Crystallization research improves metal purification process in aluminum recycling

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Researcher Dr. Biao Cai of the School of Metallurgy and Materials at the University of Birmingham used sophisticated high-speed x-ray imaging to record the formation of microcrystals as alloys cool and solidify under a magnetic field . A mathematical model was developed by his collaborator, Dr Andrew Kao of the University of Greenwich to predict whether microcrystals would form and what shape they would have. The model predicted that “screw-shaped” helical crystals would form under the influence of strong magnetic stirring, and high-speed x-rays confirmed that this had happened.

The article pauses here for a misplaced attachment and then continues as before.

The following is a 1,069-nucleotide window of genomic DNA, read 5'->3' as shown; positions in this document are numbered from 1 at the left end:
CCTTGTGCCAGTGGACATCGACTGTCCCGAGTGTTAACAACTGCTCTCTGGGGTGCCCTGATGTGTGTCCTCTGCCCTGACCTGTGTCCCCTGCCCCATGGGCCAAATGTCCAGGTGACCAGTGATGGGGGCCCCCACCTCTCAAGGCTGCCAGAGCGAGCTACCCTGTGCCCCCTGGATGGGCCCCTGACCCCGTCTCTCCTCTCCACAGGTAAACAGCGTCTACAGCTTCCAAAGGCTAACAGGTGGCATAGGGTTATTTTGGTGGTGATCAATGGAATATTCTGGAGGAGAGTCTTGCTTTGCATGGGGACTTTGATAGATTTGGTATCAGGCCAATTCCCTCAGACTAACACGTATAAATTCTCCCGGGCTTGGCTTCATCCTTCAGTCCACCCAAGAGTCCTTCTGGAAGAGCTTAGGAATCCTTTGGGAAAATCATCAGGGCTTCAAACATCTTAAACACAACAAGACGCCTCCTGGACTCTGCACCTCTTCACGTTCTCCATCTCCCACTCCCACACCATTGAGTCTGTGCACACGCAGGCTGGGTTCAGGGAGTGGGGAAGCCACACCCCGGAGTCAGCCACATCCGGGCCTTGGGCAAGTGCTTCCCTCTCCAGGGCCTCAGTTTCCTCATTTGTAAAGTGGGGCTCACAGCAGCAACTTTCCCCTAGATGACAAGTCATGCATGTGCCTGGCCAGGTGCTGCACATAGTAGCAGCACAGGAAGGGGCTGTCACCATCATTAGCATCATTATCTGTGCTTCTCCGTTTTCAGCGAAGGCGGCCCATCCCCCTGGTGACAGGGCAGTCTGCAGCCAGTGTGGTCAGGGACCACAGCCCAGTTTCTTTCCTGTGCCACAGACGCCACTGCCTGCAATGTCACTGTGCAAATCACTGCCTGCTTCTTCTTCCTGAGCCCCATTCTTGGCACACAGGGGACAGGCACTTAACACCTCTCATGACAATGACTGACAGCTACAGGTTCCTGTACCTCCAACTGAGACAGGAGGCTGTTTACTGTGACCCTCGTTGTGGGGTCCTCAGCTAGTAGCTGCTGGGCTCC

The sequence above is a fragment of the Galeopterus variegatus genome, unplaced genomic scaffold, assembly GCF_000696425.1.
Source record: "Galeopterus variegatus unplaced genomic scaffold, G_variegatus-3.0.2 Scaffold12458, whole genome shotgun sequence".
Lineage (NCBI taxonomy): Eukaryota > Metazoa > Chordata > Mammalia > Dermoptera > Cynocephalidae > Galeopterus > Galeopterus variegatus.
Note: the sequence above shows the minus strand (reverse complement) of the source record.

Although these crystals are only a few micrometers wide (ten times smaller than a human hair), they have implications for industrial scale processes. Biao explains, “These microscopic crystals ultimately determine the physical properties of the alloy. Being able to adjust their shape, structure and direction of growth will allow us to improve the manufacturing and recycling processes of metals and alloys. ”

Biao has already invented a technique to improve recycling of aluminum by removing iron. Iron is a harmful element that can weaken aluminum and limit its use in high-end applications such as airplanes. Existing methods of removing iron during recycling are either expensive or inefficient, but Biao’s simple and inexpensive technique uses magnets and a temperature gradient to remove iron contamination.

The invention was patented by the University of Birmingham Enterprise and supported by the Midlands Innovation Commercialization of Research Accelerator which awarded Biao a grant to build a large-scale prototype.


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